For my son David, who explained to me the reason St. Jude's statue was gone during construction of the hospital's new research tower, in 1994. St. Jude's specializes in treating childhood cancers; the hospital takes its name from the patron saint of hopeless cases.
Not the first time you visited St. Jude, just long enough afterwards that you knew some part of the emerging truth, his statue was gone: Patron Saint of the Hopeless tucked safely from harm's way. But you were there: bone-weary pilgrim to medical ministers, clever anointer of your Batman and Robin and two Power Rangers: loyal disciples. You, the suffering communicant of carboplatin and VP-16, determined tither of body fluids, faithful worshiper of Big Bird and Elmo, joyful builder of Lego Temples, reluctant owner of a shiny-nickel new eight-inch scar gracing the back of your hairless head. You were there. Four-year-old architect of hope's doctrine, eyes rolled heavenward when asked if you knew, who belonged on the empty pedestal. Mo-om! you said to me, (overly educated, clouded eyes only able to see the granite stone declaring Hopeless Cases.) You know who! Donatello! Teenage mutant pizza-lover, empowered sewer-dweller, humbled follower of the Rat Master Splinter in His Fight Against Shredder. Oh, I see, I said, hope cracking my heart. No competent angel was a better guard against Evil goons stepping unpredictably through an omnipossible portal of doom threatening the sanity of everything.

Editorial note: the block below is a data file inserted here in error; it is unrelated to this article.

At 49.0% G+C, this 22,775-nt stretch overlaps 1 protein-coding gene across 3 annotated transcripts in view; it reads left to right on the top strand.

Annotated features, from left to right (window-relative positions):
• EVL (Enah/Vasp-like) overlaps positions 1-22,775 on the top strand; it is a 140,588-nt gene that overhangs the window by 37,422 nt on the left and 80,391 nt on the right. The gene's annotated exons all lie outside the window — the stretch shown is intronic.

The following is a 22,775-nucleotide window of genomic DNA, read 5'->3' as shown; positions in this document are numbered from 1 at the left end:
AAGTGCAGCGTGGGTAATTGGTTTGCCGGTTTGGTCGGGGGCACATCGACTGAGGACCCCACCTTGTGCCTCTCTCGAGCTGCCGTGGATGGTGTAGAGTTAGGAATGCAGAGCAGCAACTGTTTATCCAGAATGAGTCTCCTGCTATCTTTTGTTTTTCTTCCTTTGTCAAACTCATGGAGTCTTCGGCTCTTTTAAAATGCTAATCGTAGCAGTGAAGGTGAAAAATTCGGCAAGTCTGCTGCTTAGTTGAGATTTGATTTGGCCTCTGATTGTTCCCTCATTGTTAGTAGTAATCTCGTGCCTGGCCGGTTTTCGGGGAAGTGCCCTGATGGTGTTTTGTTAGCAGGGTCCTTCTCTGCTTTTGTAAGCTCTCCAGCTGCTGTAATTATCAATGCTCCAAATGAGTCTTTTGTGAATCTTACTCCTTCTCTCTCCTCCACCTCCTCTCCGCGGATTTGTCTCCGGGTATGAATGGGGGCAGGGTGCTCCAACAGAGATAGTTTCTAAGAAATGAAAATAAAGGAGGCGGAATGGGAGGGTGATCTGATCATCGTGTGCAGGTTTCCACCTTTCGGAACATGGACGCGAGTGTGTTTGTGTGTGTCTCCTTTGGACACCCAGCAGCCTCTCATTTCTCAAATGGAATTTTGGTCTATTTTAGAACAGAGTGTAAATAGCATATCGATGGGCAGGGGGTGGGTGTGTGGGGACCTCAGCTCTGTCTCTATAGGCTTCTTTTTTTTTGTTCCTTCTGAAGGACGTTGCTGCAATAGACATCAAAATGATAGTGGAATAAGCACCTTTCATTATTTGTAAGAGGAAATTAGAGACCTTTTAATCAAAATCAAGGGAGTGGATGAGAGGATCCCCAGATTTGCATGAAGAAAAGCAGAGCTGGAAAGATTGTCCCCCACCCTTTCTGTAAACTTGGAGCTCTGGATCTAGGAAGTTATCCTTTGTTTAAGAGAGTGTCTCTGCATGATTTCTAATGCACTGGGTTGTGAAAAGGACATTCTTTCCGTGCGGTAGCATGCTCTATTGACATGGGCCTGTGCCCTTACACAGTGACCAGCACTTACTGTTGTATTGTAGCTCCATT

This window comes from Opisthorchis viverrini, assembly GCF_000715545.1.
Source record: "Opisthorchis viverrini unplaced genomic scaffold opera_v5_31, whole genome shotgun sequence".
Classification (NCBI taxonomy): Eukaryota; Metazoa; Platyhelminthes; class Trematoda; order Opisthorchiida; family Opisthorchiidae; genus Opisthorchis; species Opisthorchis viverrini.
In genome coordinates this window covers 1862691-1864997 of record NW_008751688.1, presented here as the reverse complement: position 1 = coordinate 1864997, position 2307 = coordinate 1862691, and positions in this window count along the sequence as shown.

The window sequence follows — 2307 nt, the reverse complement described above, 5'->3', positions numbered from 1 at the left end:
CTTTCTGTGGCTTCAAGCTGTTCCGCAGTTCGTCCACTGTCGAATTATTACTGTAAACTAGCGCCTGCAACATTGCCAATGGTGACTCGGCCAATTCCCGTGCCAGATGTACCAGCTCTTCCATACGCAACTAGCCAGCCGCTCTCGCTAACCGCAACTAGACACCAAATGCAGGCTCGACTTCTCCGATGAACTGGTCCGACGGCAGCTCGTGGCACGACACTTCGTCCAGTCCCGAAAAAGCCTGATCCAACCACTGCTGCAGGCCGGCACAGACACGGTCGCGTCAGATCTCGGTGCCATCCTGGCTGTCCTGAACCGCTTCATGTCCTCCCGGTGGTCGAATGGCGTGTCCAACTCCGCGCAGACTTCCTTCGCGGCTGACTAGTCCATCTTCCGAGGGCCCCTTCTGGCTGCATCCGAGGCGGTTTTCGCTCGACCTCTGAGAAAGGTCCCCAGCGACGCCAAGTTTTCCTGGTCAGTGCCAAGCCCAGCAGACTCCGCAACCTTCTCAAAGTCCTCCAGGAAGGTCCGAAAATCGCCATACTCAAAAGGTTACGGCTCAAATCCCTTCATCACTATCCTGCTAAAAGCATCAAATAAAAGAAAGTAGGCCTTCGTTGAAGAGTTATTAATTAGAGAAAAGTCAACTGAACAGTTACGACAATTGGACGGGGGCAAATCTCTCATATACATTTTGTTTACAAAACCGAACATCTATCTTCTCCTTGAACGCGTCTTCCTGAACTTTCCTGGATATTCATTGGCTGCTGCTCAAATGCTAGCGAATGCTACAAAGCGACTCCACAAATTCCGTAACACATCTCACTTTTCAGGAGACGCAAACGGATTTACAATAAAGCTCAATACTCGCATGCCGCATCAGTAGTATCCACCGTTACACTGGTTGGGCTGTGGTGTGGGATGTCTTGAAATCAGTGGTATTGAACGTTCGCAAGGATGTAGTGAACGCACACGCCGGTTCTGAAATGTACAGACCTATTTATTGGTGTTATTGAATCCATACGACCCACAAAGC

Anne Ney, David Holte's Mom, holds an MS in Biology from Georgia Southern University, and studies Creative Writing at Eckerd College. David was diagnosed with medulloblastoma in 1993, at age 3; he passed away in 2002, in Georgia, from treatment complications. She resides in St. Petersburg, Florida, where she hopes to write a memoir about loving David. Her work has appeared in Secrets of the South, The Sun, Statesboro Herald and Triton.